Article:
Reading comprehension needs all the components of reading including oral language (Lonigan et al. 2013).  Hence, the teacher must focus on all the components of reading skills for the beginners to develop their reading skills efficiently in future (Petersen et al. 2013).

2. For Year 1 class, how will you teach each of the Big 6 as part of a balanced literacy program?

Each element of Big 6 plays an integral part for a balanced literacy program(Lonigan et al. 2013). To teach Year 1 class, each element has to be made effective for developing the skills of the individual child (Konza, 2014).

Oral language and early literacy experiences

Using the Big 6 plan, the oral and early literacy experiences can be utilised to improve the language proficiency among the children belonging to the year 1 of education plan. It would enable them to understand that different people cater differentsystems of communications skillsto convey their needs and thoughts. Sometimes signs are also used as a part of communication plan. These signs include the various gestures and facial expressions(Konza, 2014). The use of various visual, facial expressions, verbal, and body language will enable a person to express the various emotions.

Phonological awareness

The phonological awareness would enable the children in separating the various consonants clusters into phonemes in words with one syllable (Saygin et al. 2013). The child can also be taught to manipulate the phonemes used in the spoken words by the process of substitution or deletion or addition of new phonemes that would enable them in generating new words.

Letter-sound knowledge

The children shall be taught the use of various long and short vowels in association with consonants that would enable them to learn and read one-syllable words. The children shall also be taught that to have a syllable in a word, there must exist at least one vowel sound. The children shall also be taught the spellings of various words that would improve their vocabulary(Hoff, 2013).


The children shall be taught the usage of various words as a part of everyday activity to enhance their vocabulary. They shall also be taught the various terms and their relation in accordance to informal and formal usage (Lonigan et al. 2013). There are various words in the vocabulary that can be used in several ways, depending on the tone they are being said, that is either formal or informal.


The fluency of the children regarding the language can be improved by taking regular assessments of their performances so that the educator would get an idea regarding the achievement of the children in regards with learning. These assessments can be carried out via oral test or written tests. Teaching the children to read out sentences by breaking them into smaller fragments shall also enable them to attain fluency(Saygin et al. 2013).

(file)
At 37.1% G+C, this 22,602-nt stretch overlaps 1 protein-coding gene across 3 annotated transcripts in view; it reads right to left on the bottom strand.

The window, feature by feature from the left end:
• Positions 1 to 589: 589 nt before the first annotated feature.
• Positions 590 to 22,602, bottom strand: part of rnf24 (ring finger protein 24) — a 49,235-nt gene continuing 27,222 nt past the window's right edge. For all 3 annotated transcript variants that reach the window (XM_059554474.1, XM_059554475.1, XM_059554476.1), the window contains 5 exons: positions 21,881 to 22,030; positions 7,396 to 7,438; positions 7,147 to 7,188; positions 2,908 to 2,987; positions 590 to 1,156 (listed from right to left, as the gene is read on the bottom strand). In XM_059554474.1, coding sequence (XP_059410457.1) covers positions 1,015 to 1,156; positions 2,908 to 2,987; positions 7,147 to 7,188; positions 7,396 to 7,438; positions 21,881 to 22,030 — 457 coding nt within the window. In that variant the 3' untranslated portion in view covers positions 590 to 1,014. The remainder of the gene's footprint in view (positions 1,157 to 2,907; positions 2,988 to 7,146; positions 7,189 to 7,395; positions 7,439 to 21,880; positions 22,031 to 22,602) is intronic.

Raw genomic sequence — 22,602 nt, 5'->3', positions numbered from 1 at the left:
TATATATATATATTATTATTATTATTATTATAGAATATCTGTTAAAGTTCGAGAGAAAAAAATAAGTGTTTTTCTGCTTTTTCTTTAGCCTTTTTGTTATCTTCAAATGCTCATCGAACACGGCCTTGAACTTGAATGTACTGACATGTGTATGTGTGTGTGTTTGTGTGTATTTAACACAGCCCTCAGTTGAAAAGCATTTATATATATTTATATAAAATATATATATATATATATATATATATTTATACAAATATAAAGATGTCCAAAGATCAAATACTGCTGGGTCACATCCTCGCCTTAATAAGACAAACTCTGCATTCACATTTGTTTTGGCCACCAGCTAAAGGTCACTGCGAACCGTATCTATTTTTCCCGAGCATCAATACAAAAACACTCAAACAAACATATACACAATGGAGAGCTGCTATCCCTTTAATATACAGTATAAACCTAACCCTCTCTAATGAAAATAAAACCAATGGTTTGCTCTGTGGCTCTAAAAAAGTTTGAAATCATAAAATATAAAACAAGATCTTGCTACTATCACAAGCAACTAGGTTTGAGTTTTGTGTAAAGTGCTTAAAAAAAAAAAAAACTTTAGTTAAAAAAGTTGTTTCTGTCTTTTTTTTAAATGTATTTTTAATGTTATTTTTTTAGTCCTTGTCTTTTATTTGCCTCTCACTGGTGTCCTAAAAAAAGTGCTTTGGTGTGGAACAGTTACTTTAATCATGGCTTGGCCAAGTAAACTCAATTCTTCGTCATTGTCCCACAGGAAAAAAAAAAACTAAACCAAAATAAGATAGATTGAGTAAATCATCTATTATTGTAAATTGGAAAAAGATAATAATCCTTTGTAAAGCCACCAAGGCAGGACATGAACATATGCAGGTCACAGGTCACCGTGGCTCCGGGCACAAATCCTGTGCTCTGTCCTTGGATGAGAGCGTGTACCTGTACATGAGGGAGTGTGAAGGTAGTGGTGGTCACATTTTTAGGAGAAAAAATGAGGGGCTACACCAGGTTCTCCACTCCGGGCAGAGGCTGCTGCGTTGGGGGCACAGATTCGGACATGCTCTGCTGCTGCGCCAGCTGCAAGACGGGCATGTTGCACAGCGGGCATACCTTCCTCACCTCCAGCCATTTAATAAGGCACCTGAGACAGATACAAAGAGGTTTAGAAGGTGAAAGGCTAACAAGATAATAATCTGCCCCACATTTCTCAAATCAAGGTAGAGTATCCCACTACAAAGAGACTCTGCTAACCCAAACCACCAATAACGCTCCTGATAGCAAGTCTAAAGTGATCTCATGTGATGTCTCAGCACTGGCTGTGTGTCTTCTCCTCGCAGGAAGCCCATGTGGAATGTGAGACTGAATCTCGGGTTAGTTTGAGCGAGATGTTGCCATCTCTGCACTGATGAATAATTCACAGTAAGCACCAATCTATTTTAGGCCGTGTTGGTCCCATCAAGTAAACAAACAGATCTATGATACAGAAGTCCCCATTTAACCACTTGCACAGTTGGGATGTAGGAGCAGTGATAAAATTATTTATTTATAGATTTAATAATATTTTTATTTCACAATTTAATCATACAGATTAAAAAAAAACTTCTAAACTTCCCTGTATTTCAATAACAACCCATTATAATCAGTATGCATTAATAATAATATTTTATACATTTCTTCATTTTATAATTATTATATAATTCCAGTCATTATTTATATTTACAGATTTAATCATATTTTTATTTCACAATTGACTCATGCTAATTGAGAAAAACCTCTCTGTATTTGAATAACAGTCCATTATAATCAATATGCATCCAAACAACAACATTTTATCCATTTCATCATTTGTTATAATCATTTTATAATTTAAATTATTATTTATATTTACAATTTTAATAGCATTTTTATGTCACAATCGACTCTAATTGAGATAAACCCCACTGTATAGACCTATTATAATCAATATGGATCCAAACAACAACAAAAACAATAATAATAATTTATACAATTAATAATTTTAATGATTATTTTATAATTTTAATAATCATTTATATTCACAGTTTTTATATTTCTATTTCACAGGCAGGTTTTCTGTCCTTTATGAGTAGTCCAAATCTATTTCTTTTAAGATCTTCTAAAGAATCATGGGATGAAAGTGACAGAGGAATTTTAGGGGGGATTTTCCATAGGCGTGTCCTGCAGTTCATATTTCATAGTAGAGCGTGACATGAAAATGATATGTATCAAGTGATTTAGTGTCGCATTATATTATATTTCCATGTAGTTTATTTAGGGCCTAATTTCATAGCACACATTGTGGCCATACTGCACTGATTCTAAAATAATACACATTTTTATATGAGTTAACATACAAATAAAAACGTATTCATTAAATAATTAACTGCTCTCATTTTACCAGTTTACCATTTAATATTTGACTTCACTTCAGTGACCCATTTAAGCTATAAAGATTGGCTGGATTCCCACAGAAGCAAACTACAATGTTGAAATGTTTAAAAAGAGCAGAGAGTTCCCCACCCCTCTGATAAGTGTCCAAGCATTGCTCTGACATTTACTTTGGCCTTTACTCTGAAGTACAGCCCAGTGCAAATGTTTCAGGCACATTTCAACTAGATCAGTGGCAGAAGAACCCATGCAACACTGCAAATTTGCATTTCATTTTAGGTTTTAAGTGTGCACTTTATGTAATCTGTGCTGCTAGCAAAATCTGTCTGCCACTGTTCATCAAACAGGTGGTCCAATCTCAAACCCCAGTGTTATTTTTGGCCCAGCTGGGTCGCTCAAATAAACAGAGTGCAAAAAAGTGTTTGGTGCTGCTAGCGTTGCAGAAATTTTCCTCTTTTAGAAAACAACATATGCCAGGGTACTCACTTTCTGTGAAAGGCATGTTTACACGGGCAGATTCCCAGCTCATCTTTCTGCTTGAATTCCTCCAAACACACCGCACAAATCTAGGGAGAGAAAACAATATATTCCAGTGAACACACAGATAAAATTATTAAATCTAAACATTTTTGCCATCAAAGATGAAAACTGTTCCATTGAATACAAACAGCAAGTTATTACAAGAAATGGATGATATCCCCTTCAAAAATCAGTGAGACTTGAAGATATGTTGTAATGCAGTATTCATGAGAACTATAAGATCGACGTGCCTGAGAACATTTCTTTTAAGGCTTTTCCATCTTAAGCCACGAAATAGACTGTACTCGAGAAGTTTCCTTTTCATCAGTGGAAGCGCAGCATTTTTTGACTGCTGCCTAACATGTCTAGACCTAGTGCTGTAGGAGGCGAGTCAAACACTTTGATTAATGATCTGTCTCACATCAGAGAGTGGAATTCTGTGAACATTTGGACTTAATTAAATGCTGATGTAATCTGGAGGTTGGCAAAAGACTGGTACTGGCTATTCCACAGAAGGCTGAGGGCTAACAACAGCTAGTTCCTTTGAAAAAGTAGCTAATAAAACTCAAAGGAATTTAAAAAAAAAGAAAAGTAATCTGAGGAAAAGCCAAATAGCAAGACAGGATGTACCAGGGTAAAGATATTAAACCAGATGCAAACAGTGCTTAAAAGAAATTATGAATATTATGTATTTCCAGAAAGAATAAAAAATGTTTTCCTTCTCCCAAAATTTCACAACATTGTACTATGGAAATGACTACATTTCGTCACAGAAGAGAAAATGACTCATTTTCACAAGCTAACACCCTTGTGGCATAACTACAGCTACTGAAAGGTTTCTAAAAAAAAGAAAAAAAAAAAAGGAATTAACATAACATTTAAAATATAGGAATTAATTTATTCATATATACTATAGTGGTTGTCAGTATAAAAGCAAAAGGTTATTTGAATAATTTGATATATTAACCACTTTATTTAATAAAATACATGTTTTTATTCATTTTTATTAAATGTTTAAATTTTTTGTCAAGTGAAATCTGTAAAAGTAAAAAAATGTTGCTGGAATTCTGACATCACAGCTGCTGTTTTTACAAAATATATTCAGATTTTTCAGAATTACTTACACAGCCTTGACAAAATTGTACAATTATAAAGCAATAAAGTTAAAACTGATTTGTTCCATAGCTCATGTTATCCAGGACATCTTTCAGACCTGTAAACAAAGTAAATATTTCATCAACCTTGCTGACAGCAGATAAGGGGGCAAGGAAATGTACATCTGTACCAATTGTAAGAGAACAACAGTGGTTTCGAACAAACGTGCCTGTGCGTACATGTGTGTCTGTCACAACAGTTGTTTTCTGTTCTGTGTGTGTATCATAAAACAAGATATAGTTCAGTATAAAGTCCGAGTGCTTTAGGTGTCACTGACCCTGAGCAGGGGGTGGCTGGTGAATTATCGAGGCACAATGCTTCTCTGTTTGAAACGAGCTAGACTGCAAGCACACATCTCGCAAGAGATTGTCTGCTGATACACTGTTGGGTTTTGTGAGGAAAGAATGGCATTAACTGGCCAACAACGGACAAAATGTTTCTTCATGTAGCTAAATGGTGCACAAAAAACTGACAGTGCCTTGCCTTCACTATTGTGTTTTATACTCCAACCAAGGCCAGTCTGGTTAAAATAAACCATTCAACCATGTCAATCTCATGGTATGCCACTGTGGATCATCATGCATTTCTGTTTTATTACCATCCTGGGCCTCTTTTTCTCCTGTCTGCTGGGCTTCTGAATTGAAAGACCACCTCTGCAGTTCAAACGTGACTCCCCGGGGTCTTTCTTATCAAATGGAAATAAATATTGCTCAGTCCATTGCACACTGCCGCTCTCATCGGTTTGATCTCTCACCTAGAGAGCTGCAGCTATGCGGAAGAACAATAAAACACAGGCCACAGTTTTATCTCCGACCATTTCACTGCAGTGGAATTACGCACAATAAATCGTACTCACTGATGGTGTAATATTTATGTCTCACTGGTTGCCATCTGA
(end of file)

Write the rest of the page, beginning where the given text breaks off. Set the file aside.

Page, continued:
Allowing the children to read texts out loud would enhance the comprehension ability of the children. The children can be engaged in activities that involve them to read out texts in a group. This would encourage the children to present themselves better thereby improving their comprehension skills(Hoff, 2013).  

3. Year 1 Descriptors from SCSA (WA) Curriculum-


Interpreting, analyzing, evaluating


WA Curriculum: In this descriptor, the children can be taught through imaginative, persuasive and informative texts (Hoff, 2013). They need to understand the meaning of each word for structuring the sentence grammatically (Konza, 2014). Decodable texts can be helpful to guide them at this stage. Making them re-read the text will develop their phonic knowledge(Saygin et al. 2013).

Plan:The children can be provided with pictographic study materials that would create interest in them regarding the task and the visual elements provided would also enhance their imaginative abilities. 


WA Curriculum: In this descriptor, child has to enhance their letter-sound ability by hearing words and making an image in their head for proper understanding(Saygin et al. 2013). Showing them images or diagrams and using prompt words can help develop their reading ability which will lead to fluency (Hoff, 2013). Making them understand about different structure of letters to form various words will be helpful (Konza, 2014). Their listening and viewing ability has to be enhanced for better formation of words(Saygin et al. 2013).

Plan:The children can be provided with articles and materials that would enhance the visual effects regarding the subject at hand. This would also help them to grasp and memorise the idea better as it is easier to retain visual elements better.


Phonics and word knowledge

ACELA 17788

WA Curriculum:This descriptor will enable to make the children understand the difference between one and two syllables by using common letter patterns (Konza, 2014). This can be done by showing them words in books and making them understand the difference between each of them(Saygin et al. 2013).

Plan:The children can be made to understand the difference between one syllable and two syllable words by providing them with word books that contains pronunciation of words in the form of images.